Sorry, some of today's photos have turned out a bit blurry. I'm not sure what happened.
Step Thirteen. Painted trim on the tunics and the shield faces dark red.
Step Thirteen: 39 min.
Total: 353 min.
Step Fourteen. Highlighted only the shield faces with the dark red mixed with just a little of bright red. The dark red is transluscent enough that when I painted it over the white tunics, it looked as if it was already highlighted, as the white portions showed through lightening the red in those areas.
Step Fourteen: 10 min.
Total: 363 min.
Step Fifteen. Another highlight on the shield faces. Mostly bright red, mixed with a small amount of the darker red. I did add some highlights to a few spots on the tunic trim.
Step Fifteen: 7 min.
Total: 370 min.
Step Sixteen. Base coat of black patterns on the shields. These are based on some of the ideas I've found in books and on photos of painted figures around the web. I went with large stylized graphics as opposed to smaller details. Also stuck with the red white & black for a bigger visual impact, and less cluttered look than my Gauls, for example. I figured the definitive historical proof is limited enough that I could just go with something that "feels" right & looks good and be happy with that.
Step Sixteen: 16 min.
Total: 387 min.
Step Seventeen. Highlighted the black areas with black mixed with just a small amount of grey
Step Seventeen: 17 min.
Total: 404 min.
Step Eighteen: White borders between the red & black on some of the shields. I went back and gave a quick highlight with titanium white on a few of the shields after this photo, but have added the time into this step for completeness.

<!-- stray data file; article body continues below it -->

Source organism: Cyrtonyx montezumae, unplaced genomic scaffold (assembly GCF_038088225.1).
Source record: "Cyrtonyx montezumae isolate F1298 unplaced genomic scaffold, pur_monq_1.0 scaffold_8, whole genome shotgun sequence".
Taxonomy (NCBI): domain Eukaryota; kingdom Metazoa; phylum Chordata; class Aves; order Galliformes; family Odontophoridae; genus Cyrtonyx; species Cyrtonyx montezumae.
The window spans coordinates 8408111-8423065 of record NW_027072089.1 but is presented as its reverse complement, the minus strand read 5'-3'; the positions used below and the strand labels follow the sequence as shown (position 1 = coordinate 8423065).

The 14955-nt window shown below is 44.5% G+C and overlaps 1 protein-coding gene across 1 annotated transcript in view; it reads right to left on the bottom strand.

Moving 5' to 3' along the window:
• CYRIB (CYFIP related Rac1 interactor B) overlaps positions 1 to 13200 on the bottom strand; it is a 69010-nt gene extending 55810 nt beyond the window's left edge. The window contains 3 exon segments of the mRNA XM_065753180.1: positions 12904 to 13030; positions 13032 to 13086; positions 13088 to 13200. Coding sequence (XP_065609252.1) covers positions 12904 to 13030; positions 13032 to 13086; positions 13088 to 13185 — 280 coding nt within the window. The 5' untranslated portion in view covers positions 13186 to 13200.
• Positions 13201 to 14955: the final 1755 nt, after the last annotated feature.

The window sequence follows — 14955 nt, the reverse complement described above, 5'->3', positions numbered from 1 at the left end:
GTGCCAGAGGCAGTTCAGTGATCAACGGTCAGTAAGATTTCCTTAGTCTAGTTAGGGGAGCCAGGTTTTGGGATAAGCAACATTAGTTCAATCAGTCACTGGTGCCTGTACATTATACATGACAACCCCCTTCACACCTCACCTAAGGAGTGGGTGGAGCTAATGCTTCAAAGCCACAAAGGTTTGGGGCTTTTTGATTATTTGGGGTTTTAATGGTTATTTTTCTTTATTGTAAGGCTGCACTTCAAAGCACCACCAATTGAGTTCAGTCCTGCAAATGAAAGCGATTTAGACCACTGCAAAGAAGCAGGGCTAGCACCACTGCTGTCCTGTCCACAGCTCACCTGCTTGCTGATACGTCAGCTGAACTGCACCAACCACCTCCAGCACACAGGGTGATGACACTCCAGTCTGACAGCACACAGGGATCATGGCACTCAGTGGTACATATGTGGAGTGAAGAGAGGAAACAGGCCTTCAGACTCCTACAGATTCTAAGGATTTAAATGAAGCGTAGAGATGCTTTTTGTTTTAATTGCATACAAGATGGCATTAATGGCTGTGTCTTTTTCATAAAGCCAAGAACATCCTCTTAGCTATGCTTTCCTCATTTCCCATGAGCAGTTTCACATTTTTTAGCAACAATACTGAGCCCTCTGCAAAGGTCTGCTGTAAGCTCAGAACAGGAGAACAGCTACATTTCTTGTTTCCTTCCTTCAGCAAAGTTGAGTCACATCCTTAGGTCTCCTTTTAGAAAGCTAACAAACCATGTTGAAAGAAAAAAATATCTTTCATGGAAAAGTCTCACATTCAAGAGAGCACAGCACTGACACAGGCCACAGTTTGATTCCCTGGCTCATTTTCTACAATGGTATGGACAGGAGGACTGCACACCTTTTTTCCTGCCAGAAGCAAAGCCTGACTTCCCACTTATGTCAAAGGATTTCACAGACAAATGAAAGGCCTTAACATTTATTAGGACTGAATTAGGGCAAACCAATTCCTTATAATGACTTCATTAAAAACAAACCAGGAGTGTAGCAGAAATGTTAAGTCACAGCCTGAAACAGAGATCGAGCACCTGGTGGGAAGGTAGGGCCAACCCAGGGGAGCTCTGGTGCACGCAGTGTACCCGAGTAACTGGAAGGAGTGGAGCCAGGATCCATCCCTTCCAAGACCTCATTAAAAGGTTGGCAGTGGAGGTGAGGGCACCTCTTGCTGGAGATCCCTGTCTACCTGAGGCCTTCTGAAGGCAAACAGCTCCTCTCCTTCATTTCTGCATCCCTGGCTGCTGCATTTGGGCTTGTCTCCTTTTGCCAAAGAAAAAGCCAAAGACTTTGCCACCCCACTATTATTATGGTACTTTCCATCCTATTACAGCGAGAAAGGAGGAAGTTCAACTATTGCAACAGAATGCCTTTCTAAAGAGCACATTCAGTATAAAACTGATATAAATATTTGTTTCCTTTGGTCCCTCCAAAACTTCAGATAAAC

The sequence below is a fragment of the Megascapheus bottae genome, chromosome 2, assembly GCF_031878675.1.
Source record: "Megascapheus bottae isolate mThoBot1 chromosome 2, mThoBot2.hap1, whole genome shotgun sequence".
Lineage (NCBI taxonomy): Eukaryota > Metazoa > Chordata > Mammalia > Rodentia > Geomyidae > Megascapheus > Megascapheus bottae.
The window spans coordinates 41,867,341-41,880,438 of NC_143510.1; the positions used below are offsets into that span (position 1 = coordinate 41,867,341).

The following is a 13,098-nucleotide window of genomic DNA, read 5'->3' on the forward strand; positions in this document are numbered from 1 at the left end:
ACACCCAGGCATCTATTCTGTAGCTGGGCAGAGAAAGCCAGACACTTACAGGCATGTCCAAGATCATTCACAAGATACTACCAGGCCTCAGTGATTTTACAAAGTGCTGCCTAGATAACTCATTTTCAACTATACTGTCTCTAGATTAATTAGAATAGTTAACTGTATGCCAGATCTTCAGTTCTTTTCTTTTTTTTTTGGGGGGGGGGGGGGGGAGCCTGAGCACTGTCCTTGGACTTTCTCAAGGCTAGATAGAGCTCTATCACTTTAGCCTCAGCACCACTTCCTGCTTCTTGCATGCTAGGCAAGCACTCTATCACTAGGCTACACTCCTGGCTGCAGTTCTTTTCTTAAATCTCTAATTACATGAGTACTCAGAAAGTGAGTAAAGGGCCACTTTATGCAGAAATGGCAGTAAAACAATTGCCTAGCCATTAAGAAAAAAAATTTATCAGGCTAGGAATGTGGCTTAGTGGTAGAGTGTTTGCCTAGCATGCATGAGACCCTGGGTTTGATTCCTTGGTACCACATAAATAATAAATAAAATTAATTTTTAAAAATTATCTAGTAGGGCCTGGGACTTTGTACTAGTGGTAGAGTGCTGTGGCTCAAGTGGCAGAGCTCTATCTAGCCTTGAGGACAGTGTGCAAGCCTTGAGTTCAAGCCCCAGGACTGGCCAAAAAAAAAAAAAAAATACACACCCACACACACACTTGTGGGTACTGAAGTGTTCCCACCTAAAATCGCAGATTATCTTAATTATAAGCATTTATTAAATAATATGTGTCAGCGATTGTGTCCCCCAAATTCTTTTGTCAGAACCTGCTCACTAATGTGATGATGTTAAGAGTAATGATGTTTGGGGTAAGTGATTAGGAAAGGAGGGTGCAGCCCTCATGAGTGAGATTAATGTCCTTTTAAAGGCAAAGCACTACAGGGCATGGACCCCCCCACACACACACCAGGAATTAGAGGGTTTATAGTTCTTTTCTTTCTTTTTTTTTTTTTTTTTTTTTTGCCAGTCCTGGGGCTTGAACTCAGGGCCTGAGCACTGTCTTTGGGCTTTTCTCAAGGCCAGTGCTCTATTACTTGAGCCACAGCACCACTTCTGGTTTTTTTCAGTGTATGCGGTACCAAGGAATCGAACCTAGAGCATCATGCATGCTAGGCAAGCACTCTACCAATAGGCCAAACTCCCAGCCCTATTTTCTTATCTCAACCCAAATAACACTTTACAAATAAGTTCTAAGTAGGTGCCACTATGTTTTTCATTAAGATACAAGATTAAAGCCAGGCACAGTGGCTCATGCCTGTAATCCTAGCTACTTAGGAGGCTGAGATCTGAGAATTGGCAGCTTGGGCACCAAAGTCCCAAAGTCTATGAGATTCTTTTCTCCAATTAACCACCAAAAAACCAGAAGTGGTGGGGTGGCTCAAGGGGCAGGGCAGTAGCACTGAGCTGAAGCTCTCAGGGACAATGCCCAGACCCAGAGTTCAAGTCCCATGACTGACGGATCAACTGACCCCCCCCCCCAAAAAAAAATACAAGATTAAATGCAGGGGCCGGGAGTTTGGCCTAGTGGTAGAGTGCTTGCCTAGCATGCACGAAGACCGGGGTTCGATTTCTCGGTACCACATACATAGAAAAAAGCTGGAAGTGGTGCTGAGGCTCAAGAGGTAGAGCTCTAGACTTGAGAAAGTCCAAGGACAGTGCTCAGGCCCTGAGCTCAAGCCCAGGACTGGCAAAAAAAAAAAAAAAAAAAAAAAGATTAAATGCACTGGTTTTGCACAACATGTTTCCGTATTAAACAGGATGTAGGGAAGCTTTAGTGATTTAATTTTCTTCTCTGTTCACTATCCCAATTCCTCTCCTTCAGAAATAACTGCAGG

Step Eighteen: 13 min.
Total: 417 min.
Step Nineteen. Decided to try a different base color for bronze pieces. This is Privateer Press' Ps "Brass Balls." Yes, really. I understand that its made by the same company that makes Coat d'Arms and the older GW paints. This is the only one I've used. It was a promotional freebie. I'm a bit unimpressed. The paint has serious separation issues, even with extensive shaking and the addition of an agitator bead to the paint. This causes some coverage problems, but even when it does well I'm closing & re-shaking the paint every few figures. Maybe the regular colors are better? I don't know.
Step Nineteen: 40 min.
Total: 457 min.
Step Twenty. Old GW Flesh Wash on the bronze bits. Slightly thinned with a bit of water.
Step Twenty: 13 min.
Total: 470 min.
Step Twentyone. GW Mithril Silver on the spear tips & sword blades.
Step Twentyone: 7 min.
Total: 477 min.
Step Twentytwo. This is actually two steps rolled into one, as I wanted to finish the figures and the photographing takes almost as long as the painting. The crests were painted with the dark red followed by a drybrushing of the light red.
Step Twentytwo: 13 min.
Total: 490 min.
Step Twentythree. Black wash on all the silver parts. I put the intermediate step of the crests between the silver and the wash so that the silver could dry completely. I hate having silver metalic flakes lift off into my brushes & other paints.
Step Twentythree: 3 min.
Total: 493 min.
Step Twentyfour. Sadly I couldn't end it on step 023. For the last step I used a lighter brown to add a lighter grain on all the wood of the spears and the standard.
Step Twentyfour: 8 min.
Total: 501 min.
Total time was 501 minutes for 24 figures, giving a rate of 21 minutes per figure (rounded up.) That compares to 17 minutes per figure for the Romans. I thought I would end up with a much larger number, but in the end that's not a bad time. In fact, I feel a bit guilty for cutting a few corners when it started looking like it was taking forever.
After basing these guys up I will post photos at my "regular" blog.
Time to consider what to do for the next project!